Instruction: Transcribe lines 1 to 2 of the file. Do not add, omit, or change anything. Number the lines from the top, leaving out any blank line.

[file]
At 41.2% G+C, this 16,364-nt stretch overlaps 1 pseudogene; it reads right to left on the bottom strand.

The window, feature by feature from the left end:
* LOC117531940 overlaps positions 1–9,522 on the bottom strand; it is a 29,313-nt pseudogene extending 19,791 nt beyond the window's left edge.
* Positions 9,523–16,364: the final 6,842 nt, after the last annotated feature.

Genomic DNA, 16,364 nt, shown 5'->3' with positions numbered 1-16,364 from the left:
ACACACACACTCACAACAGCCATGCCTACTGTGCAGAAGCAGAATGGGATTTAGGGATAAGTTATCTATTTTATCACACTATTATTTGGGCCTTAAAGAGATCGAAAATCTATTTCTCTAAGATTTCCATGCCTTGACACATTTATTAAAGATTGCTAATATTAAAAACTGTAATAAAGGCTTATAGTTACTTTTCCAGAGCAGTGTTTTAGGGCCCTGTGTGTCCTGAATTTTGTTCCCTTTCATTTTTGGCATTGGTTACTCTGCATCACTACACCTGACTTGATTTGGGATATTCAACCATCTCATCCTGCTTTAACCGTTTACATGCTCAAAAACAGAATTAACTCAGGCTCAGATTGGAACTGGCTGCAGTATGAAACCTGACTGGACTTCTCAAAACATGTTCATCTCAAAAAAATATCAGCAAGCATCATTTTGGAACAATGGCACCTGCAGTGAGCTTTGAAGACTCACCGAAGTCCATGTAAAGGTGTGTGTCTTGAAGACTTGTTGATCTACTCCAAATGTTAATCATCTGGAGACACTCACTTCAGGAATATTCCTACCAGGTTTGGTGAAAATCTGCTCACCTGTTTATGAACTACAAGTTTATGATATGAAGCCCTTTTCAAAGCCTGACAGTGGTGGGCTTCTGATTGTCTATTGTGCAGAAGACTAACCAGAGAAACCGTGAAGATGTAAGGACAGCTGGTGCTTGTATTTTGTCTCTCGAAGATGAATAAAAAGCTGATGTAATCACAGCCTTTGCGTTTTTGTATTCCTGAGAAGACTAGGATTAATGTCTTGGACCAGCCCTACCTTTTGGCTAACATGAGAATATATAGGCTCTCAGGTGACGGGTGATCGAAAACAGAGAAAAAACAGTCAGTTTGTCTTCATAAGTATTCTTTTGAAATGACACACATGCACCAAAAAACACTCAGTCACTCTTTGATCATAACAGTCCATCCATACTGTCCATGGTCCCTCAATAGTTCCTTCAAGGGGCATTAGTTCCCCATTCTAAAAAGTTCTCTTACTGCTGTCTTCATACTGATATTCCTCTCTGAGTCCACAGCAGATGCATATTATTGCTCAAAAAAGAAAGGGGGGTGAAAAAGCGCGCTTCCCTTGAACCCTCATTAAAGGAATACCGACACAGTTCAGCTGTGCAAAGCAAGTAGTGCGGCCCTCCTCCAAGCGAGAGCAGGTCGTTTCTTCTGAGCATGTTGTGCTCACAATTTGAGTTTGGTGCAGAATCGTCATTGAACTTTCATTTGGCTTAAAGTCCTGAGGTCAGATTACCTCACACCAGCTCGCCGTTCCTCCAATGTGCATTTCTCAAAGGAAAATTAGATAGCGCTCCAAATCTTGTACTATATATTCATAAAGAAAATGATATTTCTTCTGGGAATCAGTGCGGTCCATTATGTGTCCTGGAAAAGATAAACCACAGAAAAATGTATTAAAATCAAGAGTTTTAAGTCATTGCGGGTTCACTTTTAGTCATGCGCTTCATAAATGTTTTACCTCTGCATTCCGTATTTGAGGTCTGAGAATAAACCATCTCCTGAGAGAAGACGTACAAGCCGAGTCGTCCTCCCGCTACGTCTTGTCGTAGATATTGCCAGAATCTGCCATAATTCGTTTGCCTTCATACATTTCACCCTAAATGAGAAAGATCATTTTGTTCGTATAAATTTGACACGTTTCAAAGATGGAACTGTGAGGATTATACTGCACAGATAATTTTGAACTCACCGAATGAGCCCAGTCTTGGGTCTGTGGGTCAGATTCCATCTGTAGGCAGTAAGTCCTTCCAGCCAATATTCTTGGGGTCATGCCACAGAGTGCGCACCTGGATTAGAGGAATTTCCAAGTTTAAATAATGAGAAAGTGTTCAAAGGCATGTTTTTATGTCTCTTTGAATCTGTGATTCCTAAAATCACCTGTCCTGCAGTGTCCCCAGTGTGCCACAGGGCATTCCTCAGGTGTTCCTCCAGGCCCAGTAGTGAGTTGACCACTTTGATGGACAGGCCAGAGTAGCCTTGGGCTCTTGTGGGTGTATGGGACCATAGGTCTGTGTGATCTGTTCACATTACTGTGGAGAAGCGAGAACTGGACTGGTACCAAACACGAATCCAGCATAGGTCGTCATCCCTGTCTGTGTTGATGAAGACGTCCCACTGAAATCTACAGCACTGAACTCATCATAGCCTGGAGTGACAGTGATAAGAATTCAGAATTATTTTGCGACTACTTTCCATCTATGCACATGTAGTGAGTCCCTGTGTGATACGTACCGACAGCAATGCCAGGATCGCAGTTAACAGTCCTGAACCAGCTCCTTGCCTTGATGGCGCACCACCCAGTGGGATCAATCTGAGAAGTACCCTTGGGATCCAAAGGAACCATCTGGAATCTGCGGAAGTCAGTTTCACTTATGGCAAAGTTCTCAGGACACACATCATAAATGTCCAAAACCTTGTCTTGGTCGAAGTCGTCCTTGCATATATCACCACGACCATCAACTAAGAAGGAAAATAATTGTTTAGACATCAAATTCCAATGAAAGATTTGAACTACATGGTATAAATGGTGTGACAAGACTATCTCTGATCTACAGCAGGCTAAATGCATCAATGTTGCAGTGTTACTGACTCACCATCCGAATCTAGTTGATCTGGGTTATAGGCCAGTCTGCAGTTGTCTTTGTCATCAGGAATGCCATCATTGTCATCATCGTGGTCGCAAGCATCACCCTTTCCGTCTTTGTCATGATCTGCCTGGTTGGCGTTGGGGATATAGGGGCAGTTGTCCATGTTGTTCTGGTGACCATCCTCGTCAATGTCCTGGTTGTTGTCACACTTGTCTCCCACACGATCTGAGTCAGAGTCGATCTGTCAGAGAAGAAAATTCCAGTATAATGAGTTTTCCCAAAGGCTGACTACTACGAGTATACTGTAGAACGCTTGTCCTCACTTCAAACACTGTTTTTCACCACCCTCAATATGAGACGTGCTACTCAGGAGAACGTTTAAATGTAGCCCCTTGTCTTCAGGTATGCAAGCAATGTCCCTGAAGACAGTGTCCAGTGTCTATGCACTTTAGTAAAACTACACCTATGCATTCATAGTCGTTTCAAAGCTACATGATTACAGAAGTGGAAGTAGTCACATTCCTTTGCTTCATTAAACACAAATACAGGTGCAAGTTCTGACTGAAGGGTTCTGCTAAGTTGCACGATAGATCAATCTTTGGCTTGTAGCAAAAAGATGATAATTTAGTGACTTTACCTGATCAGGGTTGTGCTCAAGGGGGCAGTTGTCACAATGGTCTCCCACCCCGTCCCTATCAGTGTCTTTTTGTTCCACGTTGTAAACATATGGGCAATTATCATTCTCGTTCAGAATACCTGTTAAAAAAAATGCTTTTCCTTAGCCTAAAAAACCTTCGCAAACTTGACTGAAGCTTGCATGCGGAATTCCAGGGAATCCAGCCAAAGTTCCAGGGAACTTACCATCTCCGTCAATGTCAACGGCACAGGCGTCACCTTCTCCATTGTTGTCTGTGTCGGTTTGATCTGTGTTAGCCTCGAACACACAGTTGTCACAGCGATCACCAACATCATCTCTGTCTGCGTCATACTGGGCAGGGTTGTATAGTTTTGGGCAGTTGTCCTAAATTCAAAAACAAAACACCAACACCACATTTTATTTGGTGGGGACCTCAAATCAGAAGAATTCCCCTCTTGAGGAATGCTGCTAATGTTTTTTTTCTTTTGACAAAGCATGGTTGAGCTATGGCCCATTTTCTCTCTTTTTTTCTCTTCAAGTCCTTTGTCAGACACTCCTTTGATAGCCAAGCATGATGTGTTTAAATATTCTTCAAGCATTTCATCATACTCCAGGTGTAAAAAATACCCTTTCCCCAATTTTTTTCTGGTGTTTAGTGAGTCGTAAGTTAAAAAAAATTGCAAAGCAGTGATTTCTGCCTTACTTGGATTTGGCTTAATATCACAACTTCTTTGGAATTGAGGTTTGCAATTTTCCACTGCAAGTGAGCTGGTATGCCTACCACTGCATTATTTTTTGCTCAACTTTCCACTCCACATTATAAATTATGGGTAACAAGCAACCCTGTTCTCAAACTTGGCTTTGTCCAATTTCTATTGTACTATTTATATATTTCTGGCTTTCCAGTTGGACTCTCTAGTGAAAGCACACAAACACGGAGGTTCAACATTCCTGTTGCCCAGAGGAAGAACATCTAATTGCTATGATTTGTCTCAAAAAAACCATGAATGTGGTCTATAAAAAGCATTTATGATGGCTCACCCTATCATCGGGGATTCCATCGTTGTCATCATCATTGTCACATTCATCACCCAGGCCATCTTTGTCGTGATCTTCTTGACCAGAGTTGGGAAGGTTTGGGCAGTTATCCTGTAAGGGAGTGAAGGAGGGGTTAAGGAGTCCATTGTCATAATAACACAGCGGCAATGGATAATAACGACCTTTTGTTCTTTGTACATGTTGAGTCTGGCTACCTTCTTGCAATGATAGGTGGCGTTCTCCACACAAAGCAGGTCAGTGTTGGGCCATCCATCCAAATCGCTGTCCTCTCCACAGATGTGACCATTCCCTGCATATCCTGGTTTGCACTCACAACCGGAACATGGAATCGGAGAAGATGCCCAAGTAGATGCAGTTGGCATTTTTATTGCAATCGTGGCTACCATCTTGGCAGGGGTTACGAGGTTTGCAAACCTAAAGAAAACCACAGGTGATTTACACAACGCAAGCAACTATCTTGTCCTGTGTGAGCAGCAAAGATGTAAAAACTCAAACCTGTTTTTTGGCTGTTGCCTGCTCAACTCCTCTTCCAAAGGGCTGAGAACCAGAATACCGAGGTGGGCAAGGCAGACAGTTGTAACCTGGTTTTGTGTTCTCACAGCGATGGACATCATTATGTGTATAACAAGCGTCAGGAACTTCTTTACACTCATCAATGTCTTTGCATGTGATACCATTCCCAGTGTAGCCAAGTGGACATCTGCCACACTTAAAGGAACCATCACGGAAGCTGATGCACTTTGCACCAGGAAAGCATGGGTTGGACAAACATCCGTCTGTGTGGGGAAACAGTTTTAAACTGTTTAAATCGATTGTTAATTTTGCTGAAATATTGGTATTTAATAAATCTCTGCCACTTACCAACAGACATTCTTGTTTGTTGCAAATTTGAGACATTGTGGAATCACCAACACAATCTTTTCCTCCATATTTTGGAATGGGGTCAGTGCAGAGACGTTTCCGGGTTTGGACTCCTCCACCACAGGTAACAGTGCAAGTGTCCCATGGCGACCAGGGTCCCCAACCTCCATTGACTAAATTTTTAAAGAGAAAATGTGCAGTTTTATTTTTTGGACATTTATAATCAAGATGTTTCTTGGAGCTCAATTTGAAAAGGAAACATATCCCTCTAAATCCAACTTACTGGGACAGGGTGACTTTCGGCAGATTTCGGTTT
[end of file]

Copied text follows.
At 41.2% G+C, this 16,364-nt stretch overlaps 1 pseudogene; it reads right to left on the bottom strand.

The window, feature by feature from the left end: